Vacation Time Giving | Finding Today’s Lost Einsteins
This is a guest post from Michael Vo, a former engineering director at Tesla.
The premise is pretty simple… Most extrapolations had Einstein’s IQ at 160. The probability of having a IQ of 160+ is about one in 11,307. Now with over a billion people living in poverty today, the simple math estimates that there are well over 88,000 potential Einsteins out there, struggling to find their next meal for themselves and their family. Understandably that a certain population reading this will make the argument that through some way of natural selection, this group of impoverished people do not have the same probability of having such a high IQ. Or, even if there were 88,000 potential Einsteins, their impact to humanity would be minimal as there’s still an abundance of genius in the world. Well, we’ll walk through why the former assertion is wrong and the latter thinking is mathematically incorrect.
For those who think that people in poverty do not have the capacity to be intelligent or have children with that potential, here’s a quick sanity check;
For most of us that migrated to the US or had parents that migrated, ask this question — if your parents hadn’t made the move, would you have the same opportunities you have today? Some of the most influential people of our era migrated from distressed countries, and regions all over the world. What if they weren’t presented the opportunity to escape the harsh conditions? Would they still be working to solve some of humanity’s toughest challenges today or would working at a fruit stand be their calling?
Einstein’s parents weren’t geniuses. In fact most ‘geniuses’ had rather ordinary parents and to compound the point, also had ‘normal’ children. Nature tends to level the playing field with such ironies.
Now to the population that don’t see the significance. Imagine a world without Einstein. His work has had an immense impact on our everyday lives ranging from today’s TV’s, digital cameras,
GPS, nuclear energy, and even the alarm clock. Yes…your alarm clock! Now would other intelligent people eventually come to the same solutions, maybe… but on what time
scale? How behind would humanity be today? With 88,000 more potential Einsteins out there, imagine the impact they would have working to solve today’s biggest issues on healthcare, poverty, energy and education. Believing that 1/7th of our intelligent resources being wasted away has little impact is not only naive, but also foolish. While it can be argued that 88,000 may not be absolute or precise, it can’t be argued that the impact is not significant or perhaps even catastrophic.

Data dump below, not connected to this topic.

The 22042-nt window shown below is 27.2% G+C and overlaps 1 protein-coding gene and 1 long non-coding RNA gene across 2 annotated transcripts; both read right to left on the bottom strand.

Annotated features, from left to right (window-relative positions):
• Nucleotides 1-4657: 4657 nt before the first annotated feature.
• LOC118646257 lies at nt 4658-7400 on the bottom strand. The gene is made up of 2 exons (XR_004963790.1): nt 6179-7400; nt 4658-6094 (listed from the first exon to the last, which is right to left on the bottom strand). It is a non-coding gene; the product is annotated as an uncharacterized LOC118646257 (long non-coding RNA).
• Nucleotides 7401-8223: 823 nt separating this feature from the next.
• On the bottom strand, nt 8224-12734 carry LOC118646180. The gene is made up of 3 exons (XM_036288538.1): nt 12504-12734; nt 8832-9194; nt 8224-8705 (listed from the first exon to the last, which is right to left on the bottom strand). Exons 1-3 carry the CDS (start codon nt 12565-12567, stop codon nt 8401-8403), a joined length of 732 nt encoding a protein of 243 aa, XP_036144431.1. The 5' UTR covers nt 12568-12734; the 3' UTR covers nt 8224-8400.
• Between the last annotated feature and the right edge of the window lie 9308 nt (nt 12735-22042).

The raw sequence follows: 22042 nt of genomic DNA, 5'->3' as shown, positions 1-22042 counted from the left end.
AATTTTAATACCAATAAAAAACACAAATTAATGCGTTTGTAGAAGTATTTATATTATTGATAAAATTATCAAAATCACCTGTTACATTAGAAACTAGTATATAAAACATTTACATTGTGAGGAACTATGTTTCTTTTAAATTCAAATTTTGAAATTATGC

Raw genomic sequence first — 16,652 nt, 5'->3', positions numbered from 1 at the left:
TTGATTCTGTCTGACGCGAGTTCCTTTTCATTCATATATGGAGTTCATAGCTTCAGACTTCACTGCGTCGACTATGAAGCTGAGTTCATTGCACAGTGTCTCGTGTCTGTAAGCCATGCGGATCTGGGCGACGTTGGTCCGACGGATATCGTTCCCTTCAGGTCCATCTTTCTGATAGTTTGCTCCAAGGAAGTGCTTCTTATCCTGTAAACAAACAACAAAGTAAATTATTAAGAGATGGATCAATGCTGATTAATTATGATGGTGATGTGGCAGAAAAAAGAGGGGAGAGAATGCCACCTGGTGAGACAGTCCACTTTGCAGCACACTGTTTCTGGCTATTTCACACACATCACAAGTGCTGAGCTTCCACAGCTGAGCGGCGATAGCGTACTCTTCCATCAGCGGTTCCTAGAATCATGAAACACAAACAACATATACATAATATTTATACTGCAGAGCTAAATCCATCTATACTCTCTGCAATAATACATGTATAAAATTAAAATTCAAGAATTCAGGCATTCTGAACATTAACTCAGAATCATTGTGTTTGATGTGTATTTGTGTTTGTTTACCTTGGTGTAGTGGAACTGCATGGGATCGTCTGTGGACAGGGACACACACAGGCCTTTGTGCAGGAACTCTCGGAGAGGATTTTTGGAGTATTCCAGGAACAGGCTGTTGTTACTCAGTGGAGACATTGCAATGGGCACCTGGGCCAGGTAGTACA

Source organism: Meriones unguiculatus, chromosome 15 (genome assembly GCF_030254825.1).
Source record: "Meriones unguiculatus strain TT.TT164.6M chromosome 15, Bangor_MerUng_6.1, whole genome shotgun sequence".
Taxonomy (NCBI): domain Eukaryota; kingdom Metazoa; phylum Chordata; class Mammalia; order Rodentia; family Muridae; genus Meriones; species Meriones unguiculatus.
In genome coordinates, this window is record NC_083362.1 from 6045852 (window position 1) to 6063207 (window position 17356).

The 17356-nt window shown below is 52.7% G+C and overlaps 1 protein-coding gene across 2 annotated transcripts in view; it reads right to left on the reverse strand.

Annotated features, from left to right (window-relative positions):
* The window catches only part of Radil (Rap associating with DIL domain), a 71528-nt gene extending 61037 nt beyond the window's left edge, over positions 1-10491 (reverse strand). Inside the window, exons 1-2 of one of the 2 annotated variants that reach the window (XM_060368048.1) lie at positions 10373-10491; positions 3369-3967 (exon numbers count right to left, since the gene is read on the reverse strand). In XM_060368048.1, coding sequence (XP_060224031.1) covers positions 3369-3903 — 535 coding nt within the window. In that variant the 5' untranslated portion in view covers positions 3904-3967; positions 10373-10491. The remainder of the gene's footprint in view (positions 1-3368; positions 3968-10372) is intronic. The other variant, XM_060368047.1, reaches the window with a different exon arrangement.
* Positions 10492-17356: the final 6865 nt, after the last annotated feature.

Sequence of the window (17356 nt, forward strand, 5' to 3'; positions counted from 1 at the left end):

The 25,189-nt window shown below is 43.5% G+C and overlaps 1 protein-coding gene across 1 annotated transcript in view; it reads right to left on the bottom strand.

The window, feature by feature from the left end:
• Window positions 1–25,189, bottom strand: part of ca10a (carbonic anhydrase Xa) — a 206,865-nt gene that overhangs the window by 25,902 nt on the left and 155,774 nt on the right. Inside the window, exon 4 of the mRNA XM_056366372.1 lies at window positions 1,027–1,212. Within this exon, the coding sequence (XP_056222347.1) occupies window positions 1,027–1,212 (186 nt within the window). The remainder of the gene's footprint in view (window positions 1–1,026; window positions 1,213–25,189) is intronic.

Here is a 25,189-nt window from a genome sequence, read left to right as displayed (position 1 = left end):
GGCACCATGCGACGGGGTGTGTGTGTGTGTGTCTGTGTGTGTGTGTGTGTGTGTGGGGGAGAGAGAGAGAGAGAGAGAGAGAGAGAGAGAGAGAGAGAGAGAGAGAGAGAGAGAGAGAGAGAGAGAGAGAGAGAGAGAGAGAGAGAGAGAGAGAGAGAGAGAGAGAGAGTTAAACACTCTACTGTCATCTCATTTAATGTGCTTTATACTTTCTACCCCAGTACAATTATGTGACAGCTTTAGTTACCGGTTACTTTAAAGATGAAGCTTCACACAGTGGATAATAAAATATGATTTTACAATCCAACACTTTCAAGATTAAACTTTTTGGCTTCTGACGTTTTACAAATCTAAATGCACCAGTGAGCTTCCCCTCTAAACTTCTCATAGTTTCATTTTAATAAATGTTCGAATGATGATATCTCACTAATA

The question now becomes what can we do to ensure that ALL Einsteins out there have the same opportunities to do future GREAT things? Where do the resources come from to solve this 1 Billion | 88k problem? Before we roll up our sleeves, let’s look at the current landscape..
Philanthropy and charitable giving has been stagnant at 2% of US GDP since the ’70s.
Philanthropy and the charity space as a whole, lack innovation and technology that excites and inspires.
Last year, there was $52.4 BILLION worth of unused vacation time in just the US.
Yes, these are staggering and sobering points, however, they also lead us to the solution. With philanthropy and charitable giving stagnant at 2% GDP, how do we find new buckets of money to move that needle to 3%, 4% or even higher? Yes! Ding ding ding! Imagine, if we were able to take just 1% of the $52.4 billion of unused vacation time every year and funnel that to charities around the world that does impactful work. That would mean, an additional half a billion dollars a year going towards feeding the hungry, providing education to the underprivileged, give hope to climate change, perhaps even medical research to cure cancer. And of course, the underlying technology that integrates, make the user experience wonderful and fulfilling. we2o was spawned to help expedite this vision, solve those two fundamental equations, 1. funnel new buckets of money to facilitate charities and 2. innovate on technology necessary to bring philanthropy to equal footing to all other industries. we2o helps unify charities, companies and donors through a social giving community. The platform allows employees to use vacation and salary to support the charities they truly care about. How many Einsteins would we be able to find if everyone donated just an hour of their time across the world? Finding all 88k right away would be unrealistic, but starting with 500 or even 1000 would be great progress for humanity. The question then no longer is ‘how many Einsteins lost’ but rather ‘What’s An Hour?’
About Michael Vo:
Michael Vo, a former engineering director at Tesla who is passionate about technology and now focuses on bringing technology disruption to philanthropy.
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